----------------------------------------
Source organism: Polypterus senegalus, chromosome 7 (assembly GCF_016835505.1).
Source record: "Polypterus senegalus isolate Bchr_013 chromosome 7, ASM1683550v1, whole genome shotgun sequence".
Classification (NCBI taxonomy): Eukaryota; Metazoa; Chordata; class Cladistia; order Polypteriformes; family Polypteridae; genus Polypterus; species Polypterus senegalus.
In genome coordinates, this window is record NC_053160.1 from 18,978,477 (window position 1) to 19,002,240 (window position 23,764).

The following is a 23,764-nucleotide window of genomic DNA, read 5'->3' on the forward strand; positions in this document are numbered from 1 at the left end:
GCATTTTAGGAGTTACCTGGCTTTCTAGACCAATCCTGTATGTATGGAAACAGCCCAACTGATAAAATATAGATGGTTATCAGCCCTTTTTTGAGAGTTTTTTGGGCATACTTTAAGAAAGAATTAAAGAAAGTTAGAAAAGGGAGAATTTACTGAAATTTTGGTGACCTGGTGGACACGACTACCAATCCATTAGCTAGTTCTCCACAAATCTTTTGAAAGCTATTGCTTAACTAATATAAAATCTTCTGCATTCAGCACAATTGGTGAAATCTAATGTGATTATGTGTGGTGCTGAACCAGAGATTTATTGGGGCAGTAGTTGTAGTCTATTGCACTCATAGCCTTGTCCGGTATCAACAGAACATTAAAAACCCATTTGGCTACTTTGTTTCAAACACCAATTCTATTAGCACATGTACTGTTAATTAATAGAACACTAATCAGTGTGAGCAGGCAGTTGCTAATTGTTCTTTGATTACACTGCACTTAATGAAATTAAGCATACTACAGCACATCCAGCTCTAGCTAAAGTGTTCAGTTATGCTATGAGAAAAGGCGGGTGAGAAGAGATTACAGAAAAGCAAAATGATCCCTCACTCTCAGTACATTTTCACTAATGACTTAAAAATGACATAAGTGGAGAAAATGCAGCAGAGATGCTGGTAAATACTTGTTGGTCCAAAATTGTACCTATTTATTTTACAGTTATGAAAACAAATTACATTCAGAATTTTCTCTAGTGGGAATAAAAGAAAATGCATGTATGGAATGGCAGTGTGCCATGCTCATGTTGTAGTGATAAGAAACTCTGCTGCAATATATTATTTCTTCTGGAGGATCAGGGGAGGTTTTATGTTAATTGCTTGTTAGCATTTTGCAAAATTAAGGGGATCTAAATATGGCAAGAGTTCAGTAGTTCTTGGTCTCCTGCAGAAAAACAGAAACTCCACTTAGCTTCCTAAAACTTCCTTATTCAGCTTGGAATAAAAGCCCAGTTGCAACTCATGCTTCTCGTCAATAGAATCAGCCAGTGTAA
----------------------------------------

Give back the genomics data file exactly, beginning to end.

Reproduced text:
Source organism: Polypterus senegalus, chromosome 7 (assembly GCF_016835505.1).
Source record: "Polypterus senegalus isolate Bchr_013 chromosome 7, ASM1683550v1, whole genome shotgun sequence".
Classification (NCBI taxonomy): Eukaryota; Metazoa; Chordata; class Cladistia; order Polypteriformes; family Polypteridae; genus Polypterus; species Polypterus senegalus.
In genome coordinates, this window is record NC_053160.1 from 18,978,477 (window position 1) to 19,002,240 (window position 23,764).

The following is a 23,764-nucleotide window of genomic DNA, read 5'->3' on the forward strand; positions in this document are numbered from 1 at the left end:
GCATTTTAGGAGTTACCTGGCTTTCTAGACCAATCCTGTATGTATGGAAACAGCCCAACTGATAAAATATAGATGGTTATCAGCCCTTTTTTGAGAGTTTTTTGGGCATACTTTAAGAAAGAATTAAAGAAAGTTAGAAAAGGGAGAATTTACTGAAATTTTGGTGACCTGGTGGACACGACTACCAATCCATTAGCTAGTTCTCCACAAATCTTTTGAAAGCTATTGCTTAACTAATATAAAATCTTCTGCATTCAGCACAATTGGTGAAATCTAATGTGATTATGTGTGGTGCTGAACCAGAGATTTATTGGGGCAGTAGTTGTAGTCTATTGCACTCATAGCCTTGTCCGGTATCAACAGAACATTAAAAACCCATTTGGCTACTTTGTTTCAAACACCAATTCTATTAGCACATGTACTGTTAATTAATAGAACACTAATCAGTGTGAGCAGGCAGTTGCTAATTGTTCTTTGATTACACTGCACTTAATGAAATTAAGCATACTACAGCACATCCAGCTCTAGCTAAAGTGTTCAGTTATGCTATGAGAAAAGGCGGGTGAGAAGAGATTACAGAAAAGCAAAATGATCCCTCACTCTCAGTACATTTTCACTAATGACTTAAAAATGACATAAGTGGAGAAAATGCAGCAGAGATGCTGGTAAATACTTGTTGGTCCAAAATTGTACCTATTTATTTTACAGTTATGAAAACAAATTACATTCAGAATTTTCTCTAGTGGGAATAAAAGAAAATGCATGTATGGAATGGCAGTGTGCCATGCTCATGTTGTAGTGATAAGAAACTCTGCTGCAATATATTATTTCTTCTGGAGGATCAGGGGAGGTTTTATGTTAATTGCTTGTTAGCATTTTGCAAAATTAAGGGGATCTAAATATGGCAAGAGTTCAGTAGTTCTTGGTCTCCTGCAGAAAAACAGAAACTCCACTTAGCTTCCTAAAACTTCCTTATTCAGCTTGGAATAAAAGCCCAGTTGCAACTCATGCTTCTCGTCAATAGAATCAGCCAGTGTAA